This past week I was down in Greensboro, NC, with the store managers and sales representatives of Southern States Cooperative. They had a great theme meeting with a nice NASCAR flavor.
Many of you remember the old TV show the Beverly Hillbillies, whose star, Buddy Edsen, just recently passed away. The whole theme behind the show was how they made their riches with oil and moved to a West Coast mansion.
In previous columns, I have discussed the importance of oil. Insight from their meeting may provide perspectives concerning the short run and long run future of oil and energy prices.
First, petroleum supplies/inventory came down from 2002. For example, crude oil supply is down 14 percent, distillates down 16 percent and gasoline supply logging in at a 10 percent reduced supply compared to last year.
For the short run, this means higher more volatile prices for these petroleum products.
Another factor contributing to higher prices is that the government is building its strategic reserves from 600 to 700 million barrels. These reserves are stored underground in the salt mines in the southern part of the United States. One might say that these reserves could be drawn upon for domestic consumer consumption, but it’s not likely because they are for security and military use.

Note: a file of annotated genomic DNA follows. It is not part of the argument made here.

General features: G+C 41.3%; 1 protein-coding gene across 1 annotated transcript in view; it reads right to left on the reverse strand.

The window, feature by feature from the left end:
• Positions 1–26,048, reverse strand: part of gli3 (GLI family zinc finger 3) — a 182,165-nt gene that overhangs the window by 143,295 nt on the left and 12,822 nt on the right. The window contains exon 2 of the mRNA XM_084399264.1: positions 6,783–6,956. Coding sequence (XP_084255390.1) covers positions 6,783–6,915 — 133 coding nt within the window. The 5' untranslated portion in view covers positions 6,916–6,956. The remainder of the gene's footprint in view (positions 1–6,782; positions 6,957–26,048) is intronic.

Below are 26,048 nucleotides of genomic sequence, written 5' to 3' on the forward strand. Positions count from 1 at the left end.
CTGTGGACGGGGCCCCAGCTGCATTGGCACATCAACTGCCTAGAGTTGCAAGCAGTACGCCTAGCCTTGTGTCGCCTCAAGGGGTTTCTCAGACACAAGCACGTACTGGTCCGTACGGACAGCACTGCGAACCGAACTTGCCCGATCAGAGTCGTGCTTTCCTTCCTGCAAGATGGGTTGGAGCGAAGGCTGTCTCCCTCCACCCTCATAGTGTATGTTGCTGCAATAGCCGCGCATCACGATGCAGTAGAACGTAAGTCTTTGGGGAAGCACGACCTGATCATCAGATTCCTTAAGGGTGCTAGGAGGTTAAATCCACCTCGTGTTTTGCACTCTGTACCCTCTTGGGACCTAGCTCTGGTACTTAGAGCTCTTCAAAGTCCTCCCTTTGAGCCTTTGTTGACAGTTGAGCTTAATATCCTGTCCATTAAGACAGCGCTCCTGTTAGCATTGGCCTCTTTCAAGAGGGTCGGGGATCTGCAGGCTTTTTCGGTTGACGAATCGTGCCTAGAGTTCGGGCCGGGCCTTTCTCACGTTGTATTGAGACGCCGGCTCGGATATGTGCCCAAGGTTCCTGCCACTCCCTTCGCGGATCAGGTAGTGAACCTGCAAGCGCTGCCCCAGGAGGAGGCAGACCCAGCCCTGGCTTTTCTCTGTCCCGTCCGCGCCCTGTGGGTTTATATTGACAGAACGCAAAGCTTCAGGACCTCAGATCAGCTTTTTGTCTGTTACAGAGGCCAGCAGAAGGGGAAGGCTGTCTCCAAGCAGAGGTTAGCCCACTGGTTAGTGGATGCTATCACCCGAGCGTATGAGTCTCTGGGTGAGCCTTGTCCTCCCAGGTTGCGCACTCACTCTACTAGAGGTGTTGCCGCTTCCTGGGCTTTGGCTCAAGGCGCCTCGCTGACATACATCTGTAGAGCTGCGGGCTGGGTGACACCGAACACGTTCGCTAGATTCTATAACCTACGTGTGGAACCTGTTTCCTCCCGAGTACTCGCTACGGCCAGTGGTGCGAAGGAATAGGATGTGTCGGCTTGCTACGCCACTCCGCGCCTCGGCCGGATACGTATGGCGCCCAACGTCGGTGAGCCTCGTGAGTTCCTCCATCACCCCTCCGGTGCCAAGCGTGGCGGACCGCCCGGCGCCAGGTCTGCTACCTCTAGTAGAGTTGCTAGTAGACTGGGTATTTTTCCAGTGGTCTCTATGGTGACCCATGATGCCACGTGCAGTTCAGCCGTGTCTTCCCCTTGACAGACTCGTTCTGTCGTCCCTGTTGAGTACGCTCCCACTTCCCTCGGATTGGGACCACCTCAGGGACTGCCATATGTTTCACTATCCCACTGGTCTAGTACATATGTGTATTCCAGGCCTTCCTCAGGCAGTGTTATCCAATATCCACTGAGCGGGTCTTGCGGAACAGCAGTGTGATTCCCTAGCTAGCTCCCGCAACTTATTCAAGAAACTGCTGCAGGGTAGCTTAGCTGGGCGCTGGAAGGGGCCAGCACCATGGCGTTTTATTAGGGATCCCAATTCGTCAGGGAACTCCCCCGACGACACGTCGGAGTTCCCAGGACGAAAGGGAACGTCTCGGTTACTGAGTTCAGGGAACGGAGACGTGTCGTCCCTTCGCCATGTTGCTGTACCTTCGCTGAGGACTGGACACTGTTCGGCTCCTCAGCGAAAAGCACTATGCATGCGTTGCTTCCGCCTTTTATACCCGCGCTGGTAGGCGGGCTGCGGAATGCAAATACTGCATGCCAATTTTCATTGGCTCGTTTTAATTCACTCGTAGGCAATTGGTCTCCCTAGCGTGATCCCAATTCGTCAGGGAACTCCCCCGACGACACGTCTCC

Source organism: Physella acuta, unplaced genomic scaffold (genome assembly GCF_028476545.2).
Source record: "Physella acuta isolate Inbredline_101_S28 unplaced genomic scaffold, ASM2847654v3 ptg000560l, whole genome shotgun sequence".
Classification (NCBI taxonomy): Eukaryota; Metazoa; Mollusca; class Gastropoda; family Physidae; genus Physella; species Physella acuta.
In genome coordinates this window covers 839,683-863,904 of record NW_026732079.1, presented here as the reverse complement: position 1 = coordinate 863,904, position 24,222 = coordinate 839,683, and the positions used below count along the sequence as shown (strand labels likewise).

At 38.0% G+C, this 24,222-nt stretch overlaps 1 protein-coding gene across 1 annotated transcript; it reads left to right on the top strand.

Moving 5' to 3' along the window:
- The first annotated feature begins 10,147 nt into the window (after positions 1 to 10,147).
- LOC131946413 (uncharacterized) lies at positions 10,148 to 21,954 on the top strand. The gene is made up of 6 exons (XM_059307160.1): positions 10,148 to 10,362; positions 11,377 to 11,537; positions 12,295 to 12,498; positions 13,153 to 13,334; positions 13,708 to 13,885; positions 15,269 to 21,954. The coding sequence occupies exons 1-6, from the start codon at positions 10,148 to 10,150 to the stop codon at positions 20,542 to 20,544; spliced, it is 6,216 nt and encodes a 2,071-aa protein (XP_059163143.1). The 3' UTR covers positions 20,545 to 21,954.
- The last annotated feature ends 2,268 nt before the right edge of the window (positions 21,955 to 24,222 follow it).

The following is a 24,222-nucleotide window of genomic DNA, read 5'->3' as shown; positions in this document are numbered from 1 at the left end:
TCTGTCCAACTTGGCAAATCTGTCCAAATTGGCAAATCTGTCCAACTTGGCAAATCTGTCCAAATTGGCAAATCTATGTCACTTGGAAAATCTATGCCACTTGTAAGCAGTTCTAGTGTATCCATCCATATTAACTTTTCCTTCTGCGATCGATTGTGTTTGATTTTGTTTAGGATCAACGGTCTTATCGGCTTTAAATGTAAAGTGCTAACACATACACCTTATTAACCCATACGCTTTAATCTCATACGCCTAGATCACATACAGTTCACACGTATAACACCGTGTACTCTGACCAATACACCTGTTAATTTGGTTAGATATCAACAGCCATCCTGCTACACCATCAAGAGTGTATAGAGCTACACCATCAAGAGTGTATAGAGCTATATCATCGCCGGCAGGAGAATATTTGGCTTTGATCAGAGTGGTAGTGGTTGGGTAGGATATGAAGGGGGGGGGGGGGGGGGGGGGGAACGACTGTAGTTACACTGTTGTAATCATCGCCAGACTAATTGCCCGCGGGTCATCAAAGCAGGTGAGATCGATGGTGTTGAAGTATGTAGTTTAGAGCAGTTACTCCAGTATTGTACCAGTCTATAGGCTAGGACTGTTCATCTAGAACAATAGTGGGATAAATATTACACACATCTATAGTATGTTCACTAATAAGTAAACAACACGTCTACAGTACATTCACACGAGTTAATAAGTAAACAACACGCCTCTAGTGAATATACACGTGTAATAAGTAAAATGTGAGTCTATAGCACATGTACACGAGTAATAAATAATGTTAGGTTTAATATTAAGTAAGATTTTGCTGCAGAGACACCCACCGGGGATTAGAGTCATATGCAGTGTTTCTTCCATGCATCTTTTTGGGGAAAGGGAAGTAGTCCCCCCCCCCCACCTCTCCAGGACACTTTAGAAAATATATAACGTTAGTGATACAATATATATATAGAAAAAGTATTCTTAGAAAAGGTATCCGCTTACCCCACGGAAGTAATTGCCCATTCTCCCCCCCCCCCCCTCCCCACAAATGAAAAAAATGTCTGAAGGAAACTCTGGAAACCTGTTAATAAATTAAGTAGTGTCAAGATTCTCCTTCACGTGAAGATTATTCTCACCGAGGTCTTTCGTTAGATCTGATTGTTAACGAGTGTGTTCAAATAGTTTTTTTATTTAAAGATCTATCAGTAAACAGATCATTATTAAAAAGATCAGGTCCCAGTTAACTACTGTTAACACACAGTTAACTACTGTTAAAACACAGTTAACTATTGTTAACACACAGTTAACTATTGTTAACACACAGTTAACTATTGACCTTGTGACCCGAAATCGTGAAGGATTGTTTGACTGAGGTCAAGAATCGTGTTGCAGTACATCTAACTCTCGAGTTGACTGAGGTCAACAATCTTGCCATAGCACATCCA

Another factor contributing to the wide swings in prices is the just-in-time inventory management philosophy that has only a 10-day worldwide oil reserve.
In the long run, the experts speaking to our group indicated lower prices due to Russia opening its reserves and Iraq. However, I would not hold my breath.
Recently a young student in Iowa Falls asked me if wind power was important. My response was yes, and until we have a national energy policy, our agricultural and general economy will face political uncertainties from nations who are suppliers of our basic needs, whether it’s the short or long run.
National Football League Perspective
If a team loses one game at the beginning of the season, you would think it’s the end of the season for the team and coach. Keep in mind it is the team that wins or gets hot games nine thru the playoffs that usually goes to the Super Bowl.
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Editors' note: Dave Kohl, The Corn and Soybean Digest Trends Editor, is an ag economist at Virginia Tech. He recently completed a sabbatical working with the Royal Bank of Canada. He is now back at Virginia Tech with his academic appointment, which is teaching, extension, and applied research.
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